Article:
The WannaCry global ransomeware attack exposed a collective cyber security failure.
There was no escaping the cyber security apocalypse that struck the world at around 3pm last Friday when the so called WannaCry ransomware took hold of a tens of thousands of unpatched computers across the World, causing a cyber attack unprecedented in scale.
All major news outlets ran the story, giving almost rolling coverage as it spread and started to cause disruption to major global companies such as FedEx and the UK’s National Health Service.
With minutes the entire cyber security industry, collectively fielded their top experts, consultants and researchers to essentially tell the world that “we told you so” and pointed out that those who are now suffering hadn’t heeded their wise and often repeated words of advice.
Microsoft responded swiftly issuing a software patch to their now unsupported legacy operating systems, Windows XP and Server 2008, which, due to the exploitation of a known vulnerability, had suffered the brunt of this ransomware attack.
We even had Government officials saying how they were committed to improving cyber security across the nation and reassuring the public that the institutions that were now crippled would continue to operate with pens and paper and a good old ‘can do’ attitude.
But nobody has said, and I don’t expect them to say so, that this is a collective failure between business, government and I hate to say it, the cyber security industry. All three would be well placed to hang their heads a little bit and realise that like a child who has not done its homework they are all in trouble – but there is no need to cry, maybe just a bit of self-reflection and humble reconsideration of their role in fighting this very 21st century crime wave.
The UK government started to pay attention to cyber crime in 2014 with their Cyber Essentials scheme. This scheme encourages organisations to adopt good practice in information security. At its heart, Cyber Essentials has five technical controls that if implemented would prevent up to 80% of known cyber attacks. This scheme was then, as it is today, completely voluntary and by any measure its uptake and adoption across the business community has been poor.
What could be seen as almost a companion to Cyber Essentials is The General Data Protection Regulation (GDPR). This EU regulation comes into full effect in May 2018, just 12 short months from now, and legislates how companies and organisations implement security and governance measures around the data that they hold. Those who suffer data breaches or loss, after GDPR comes into force, will be subject to potentially heavy financial penalties in the form of fines. However, this message doesn’t seem to be getting through to business leaders, and from what the IT press is reporting it appears that there is a general lack of urgency on becoming GDPR compliant.
The cyber security industry would also benefit from a bit of self-reflection. For years, their marketing strategy has been “there is an unknown boogieman out there who will steal your data, or stop your computers working without warning, but if you buy our product / service / expertise then we can stop that happening to you”. Fear is not a good motivator for any business, especially when they must balance so many other requirements for expenditure and investment. Businesses have responded to the cyber security industry with a “we will do something about it when it happens” approach.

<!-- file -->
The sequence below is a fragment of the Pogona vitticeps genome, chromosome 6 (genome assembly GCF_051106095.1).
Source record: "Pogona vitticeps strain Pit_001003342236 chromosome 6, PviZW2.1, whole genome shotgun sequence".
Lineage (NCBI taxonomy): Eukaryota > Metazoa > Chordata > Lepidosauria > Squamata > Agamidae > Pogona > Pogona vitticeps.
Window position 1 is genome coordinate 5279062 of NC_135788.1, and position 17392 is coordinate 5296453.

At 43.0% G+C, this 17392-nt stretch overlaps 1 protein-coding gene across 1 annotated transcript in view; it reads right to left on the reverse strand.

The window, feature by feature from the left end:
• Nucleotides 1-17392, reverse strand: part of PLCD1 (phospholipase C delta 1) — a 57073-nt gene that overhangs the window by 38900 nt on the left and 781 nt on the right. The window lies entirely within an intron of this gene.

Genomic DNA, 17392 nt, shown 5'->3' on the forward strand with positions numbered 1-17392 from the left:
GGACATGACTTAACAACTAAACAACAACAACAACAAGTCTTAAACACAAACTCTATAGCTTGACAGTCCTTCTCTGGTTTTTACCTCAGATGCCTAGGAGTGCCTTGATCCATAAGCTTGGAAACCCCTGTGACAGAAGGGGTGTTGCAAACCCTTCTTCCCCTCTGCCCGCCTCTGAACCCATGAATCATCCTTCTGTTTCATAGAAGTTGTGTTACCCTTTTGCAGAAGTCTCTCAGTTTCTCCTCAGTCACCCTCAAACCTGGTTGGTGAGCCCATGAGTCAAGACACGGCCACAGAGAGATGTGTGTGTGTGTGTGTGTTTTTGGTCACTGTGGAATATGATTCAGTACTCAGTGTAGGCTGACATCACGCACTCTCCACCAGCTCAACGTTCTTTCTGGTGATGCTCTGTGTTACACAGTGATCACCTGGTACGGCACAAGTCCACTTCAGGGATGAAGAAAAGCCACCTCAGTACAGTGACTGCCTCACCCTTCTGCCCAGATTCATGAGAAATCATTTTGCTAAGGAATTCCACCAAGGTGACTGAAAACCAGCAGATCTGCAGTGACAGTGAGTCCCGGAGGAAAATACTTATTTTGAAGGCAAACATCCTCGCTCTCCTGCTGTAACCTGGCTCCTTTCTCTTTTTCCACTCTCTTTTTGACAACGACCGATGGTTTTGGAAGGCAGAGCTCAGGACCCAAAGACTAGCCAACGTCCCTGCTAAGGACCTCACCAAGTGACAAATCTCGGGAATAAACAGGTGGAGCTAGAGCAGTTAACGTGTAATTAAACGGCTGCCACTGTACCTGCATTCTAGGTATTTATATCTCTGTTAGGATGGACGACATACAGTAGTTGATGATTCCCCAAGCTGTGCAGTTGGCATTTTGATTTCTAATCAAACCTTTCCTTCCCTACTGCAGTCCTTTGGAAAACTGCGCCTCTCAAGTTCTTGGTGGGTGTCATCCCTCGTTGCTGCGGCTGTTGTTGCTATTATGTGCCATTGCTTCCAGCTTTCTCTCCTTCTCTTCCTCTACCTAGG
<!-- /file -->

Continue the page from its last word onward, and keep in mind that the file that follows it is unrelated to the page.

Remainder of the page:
I’m not denying that selling cyber security products and services is challenging but I hope they will restrain from now using this WannaCry ransomware attack as a validation that their approach to selling their products and services has been right all along; I don’t think it has.
As for businesses, if you have been caught with your legacy software unpatched, unsupported and unprotected, then I’m afraid you only have yourselves to blame. I feel for all the IT managers out there who are now desperately making requests for additional expenditure to upgrade all legacy systems, to reinforce their pleas for staff to receive ‘good cyber hygiene’ training and to get cyber security accepted as a business risk comparable to health and safety.
Government, the cyber security industry and businesses need to work far better in cooperation with one another to start to turn the tide against the criminals, but how?
The government can take a stronger stance and seriously consider that additional legislation may be needed to ‘force’ the seriousness of cyber security into the public conciseness. And they could ‘lead from the front’ getting all public bodies, including the NHS, to obtain Cyber Essentials and to comply with GDPR well in advance of next year’s deadline. If this attack shows them anything, then it is that they are very poor at taking their own advice regarding cyber security and data protection.
Businesses need to re-evaluate their internal IT provision and commit to obtaining Cyber Essentials and meeting the requirements of GDPR long before it comes into force. They need to make cyber security part of everyday corporate culture and ingrain best practise throughout every level of their organisation. It’s not an add on, or an optional extra but a necessity when operating in todays hyper connected business world.
And the cyber security industry may want to reconsider how, despite the high calibre of their technology, threat intelligence, consultants and experts, that to date major institutions, such as the NHS, have not fully engaged with them and their recommendations on how to protect against cyber attack and data loss.
Let’s all just try a little harder, shall we? Because none of us need to shed any more real, or virtual tears, over the devastatingly disruptive effects of a cyber attack.